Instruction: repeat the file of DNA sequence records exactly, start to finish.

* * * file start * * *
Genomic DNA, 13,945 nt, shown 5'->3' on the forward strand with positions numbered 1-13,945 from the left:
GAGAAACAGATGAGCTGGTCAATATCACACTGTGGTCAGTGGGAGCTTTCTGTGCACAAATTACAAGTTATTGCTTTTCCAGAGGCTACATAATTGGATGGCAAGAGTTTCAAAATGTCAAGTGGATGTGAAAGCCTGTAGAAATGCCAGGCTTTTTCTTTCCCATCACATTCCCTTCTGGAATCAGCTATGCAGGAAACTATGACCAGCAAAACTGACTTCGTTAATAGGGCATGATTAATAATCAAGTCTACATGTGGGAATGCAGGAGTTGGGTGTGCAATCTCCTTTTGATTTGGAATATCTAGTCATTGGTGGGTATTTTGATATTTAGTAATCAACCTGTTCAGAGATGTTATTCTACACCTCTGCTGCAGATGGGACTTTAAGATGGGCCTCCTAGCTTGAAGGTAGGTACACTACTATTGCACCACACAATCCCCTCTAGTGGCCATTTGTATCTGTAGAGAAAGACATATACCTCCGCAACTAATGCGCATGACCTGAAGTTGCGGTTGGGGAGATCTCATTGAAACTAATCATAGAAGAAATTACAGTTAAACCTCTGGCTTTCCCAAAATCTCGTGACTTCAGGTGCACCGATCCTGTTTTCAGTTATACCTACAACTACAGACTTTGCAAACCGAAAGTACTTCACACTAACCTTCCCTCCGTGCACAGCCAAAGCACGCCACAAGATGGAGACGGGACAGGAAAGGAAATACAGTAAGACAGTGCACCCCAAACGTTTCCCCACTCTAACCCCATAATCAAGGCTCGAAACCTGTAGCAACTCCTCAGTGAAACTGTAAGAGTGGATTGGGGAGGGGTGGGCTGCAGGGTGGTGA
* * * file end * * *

Genomic DNA, 13,945 nt, shown 5'->3' on the forward strand with positions numbered 1-13,945 from the left:
GAGAAACAGATGAGCTGGTCAATATCACACTGTGGTCAGTGGGAGCTTTCTGTGCACAAATTACAAGTTATTGCTTTTCCAGAGGCTACATAATTGGATGGCAAGAGTTTCAAAATGTCAAGTGGATGTGAAAGCCTGTAGAAATGCCAGGCTTTTTCTTTCCCATCACATTCCCTTCTGGAATCAGCTATGCAGGAAACTATGACCAGCAAAACTGACTTCGTTAATAGGGCATGATTAATAATCAAGTCTACATGTGGGAATGCAGGAGTTGGGTGTGCAATCTCCTTTTGATTTGGAATATCTAGTCATTGGTGGGTATTTTGATATTTAGTAATCAACCTGTTCAGAGATGTTATTCTACACCTCTGCTGCAGATGGGACTTTAAGATGGGCCTCCTAGCTTGAAGGTAGGTACACTACTATTGCACCACACAATCCCCTCTAGTGGCCATTTGTATCTGTAGAGAAAGACATATACCTCCGCAACTAATGCGCATGACCTGAAGTTGCGGTTGGGGAGATCTCATTGAAACTAATCATAGAAGAAATTACAGTTAAACCTCTGGCTTTCCCAAAATCTCGTGACTTCAGGTGCACCGATCCTGTTTTCAGTTATACCTACAACTACAGACTTTGCAAACCGAAAGTACTTCACACTAACCTTCCCTCCGTGCACAGCCAAAGCACGCCACAAGATGGAGACGGGACAGGAAAGGAAATACAGTAAGACAGTGCACCCCAAACGTTTCCCCACTCTAACCCCATAATCAAGGCTCGAAACCTGTAGCAACTCCTCAGTGAAACTGTAAGAGTGGATTGGGGAGGGGTGGGCTGCAGGGTGGTGA